Daily NCSC-FI news followup 2020-10-13

Windows Update can be abused to execute malicious programs

www.bleepingcomputer.com/news/security/windows-update-can-be-abused-to-execute-malicious-programs/ MDSec researcher David Middlehurst discovered that Windows Update client (wuauclt) can also be used by attackers to execute malicious code on Windows 10 systems. Middlehurst also found a sample using it in the wild.

Microsoft October Patch Tuesday fixes 87 bugs, six publicly disclosed

www.bleepingcomputer.com/news/security/microsoft-october-patch-tuesday-fixes-87-bugs-six-publicly-disclosed/ Of the 87 vulnerabilities fixed today, 12 are classified as Critical, and 74 are classified as Important, and one as moderate.

Adobe fixes critical security vulnerability in Flash Player

www.bleepingcomputer.com/news/security/adobe-fixes-critical-security-vulnerability-in-flash-player/ When successfully exploited, the vulnerability could lead to a crash that allows the attacker to execute commands on a visitor’s computer remotely. These commands would be executed under the security context of the user and would not have administrator privileges. Starting on December 31st, 2020, Adobe will no longer distribute or update Adobe Flash Player, and web browsers will no longer support the Adobe Flash Plugin.

Norway says Russian hackers were behind August Parliament attack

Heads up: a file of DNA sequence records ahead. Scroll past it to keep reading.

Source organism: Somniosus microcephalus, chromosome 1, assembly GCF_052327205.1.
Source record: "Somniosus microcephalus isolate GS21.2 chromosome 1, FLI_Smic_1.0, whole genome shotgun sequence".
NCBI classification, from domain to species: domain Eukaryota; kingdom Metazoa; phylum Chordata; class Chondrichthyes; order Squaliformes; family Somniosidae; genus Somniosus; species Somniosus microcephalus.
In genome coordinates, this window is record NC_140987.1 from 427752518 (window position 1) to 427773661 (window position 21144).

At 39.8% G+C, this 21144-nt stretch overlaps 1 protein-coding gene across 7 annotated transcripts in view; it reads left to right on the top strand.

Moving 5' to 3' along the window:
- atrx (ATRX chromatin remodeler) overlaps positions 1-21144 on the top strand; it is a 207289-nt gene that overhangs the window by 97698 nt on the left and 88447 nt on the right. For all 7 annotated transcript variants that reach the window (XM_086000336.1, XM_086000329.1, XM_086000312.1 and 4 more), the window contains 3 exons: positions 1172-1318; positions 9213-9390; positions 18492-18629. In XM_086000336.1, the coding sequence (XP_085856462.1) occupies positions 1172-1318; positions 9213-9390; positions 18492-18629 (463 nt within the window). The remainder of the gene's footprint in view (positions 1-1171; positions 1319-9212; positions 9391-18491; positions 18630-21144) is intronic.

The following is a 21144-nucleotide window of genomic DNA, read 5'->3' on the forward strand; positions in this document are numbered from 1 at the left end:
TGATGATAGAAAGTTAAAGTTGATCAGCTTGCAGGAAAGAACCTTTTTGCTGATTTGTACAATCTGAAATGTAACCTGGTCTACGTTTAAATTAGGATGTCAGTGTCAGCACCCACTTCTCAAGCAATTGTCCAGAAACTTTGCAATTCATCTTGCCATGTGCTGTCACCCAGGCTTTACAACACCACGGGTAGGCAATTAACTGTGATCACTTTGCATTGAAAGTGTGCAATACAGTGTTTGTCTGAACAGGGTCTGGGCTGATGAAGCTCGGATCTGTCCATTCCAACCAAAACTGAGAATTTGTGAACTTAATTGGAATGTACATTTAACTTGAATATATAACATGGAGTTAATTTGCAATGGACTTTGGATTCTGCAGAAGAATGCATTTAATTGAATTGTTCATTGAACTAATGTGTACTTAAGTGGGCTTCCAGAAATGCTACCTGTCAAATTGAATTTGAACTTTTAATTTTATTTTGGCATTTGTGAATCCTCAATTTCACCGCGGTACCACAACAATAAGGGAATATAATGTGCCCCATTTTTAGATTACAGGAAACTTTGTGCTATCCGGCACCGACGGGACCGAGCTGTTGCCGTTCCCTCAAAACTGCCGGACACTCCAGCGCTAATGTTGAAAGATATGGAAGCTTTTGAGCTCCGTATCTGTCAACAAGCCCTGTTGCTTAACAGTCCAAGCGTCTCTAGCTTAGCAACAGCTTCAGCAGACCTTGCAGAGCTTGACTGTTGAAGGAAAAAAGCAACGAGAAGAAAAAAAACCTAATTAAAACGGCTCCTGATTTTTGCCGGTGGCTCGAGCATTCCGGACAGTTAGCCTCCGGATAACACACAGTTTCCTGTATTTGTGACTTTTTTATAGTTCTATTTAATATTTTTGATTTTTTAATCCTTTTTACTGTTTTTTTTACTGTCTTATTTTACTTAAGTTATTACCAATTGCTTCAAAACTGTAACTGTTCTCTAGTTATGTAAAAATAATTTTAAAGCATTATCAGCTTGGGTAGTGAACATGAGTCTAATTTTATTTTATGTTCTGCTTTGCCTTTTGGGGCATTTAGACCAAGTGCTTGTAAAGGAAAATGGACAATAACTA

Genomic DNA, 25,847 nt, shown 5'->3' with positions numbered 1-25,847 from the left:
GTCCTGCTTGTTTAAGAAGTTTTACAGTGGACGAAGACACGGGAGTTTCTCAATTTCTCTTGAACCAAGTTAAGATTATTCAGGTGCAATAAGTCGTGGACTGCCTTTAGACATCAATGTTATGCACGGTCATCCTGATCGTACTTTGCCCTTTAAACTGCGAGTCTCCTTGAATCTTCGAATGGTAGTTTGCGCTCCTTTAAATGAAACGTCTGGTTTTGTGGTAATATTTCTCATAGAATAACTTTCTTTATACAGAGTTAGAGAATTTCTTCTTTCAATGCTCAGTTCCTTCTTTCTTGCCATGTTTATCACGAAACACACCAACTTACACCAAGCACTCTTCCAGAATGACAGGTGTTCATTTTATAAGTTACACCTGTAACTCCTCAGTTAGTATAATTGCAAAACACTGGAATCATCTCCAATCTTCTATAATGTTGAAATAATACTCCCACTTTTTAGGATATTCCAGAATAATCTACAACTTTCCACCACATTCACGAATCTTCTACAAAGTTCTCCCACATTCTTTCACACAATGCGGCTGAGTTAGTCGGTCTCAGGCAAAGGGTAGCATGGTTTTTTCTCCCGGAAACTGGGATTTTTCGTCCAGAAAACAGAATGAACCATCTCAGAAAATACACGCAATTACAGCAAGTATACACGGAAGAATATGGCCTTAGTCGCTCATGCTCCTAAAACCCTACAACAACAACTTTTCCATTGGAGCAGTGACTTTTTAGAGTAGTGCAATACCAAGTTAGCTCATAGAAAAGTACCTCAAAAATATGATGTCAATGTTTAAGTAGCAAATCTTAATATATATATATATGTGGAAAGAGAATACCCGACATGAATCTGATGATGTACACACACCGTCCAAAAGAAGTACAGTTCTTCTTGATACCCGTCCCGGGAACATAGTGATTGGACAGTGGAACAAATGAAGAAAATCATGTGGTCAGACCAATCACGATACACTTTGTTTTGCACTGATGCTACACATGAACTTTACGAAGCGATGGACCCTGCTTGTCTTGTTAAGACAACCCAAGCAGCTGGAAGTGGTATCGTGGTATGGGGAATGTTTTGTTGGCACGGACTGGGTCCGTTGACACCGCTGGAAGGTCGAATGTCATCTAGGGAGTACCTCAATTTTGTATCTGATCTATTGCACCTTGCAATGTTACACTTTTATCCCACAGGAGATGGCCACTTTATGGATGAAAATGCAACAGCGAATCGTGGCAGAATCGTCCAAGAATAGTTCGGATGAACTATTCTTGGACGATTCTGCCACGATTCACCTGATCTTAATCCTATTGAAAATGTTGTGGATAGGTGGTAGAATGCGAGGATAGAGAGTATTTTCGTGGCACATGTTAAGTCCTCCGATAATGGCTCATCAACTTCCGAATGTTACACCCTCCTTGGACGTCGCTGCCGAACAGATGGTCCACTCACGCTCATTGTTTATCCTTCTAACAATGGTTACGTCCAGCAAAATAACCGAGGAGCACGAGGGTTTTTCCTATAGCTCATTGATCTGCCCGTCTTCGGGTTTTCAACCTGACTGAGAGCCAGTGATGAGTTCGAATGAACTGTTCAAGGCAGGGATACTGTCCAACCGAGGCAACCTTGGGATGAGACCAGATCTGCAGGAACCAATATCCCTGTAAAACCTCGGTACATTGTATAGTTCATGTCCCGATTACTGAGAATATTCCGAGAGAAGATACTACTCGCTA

www.bleepingcomputer.com/news/security/norway-says-russian-hackers-were-behind-august-parliament-attack/ Norway’s Minister of Foreign Affairs Ine Eriksen Sreide today said that Russia is behind the August 2020 cyber-attack on the Norwegian Parliament (Stortinget). The Norwegian National Security Authority (NSM), a government cybersecurity agency responsible for coordinating the country’s national computer emergency response team (NorCERT), is also assisting with the investigation.

Orca Security Research Reveals How Software Industry Unwittingly Distributes Virtual Appliances with Known Vulnerabilities

www.businesswire.com/news/home/20201013005406/en/Orca-Security-Research-Reveals-Software-Industry-Unwittingly The Orca Security research study found 401, 571 total vulnerabilities in scanning 2, 218 virtual appliance images from 540 software vendors. Since alerting vendors of these risks, 287 products have been updated and 53 removed from distribution, leading to 36, 938 discovered vulnerabilities being addressed. For example, Dell EMC issued a critical security advisory; Cisco published fixes to 15 found security risks; and IBM, Symantec, Kaspersky Labs, Oracle, Splunk, ZOHO and Cloudflare all removed outdated or vulnerable virtual appliances.

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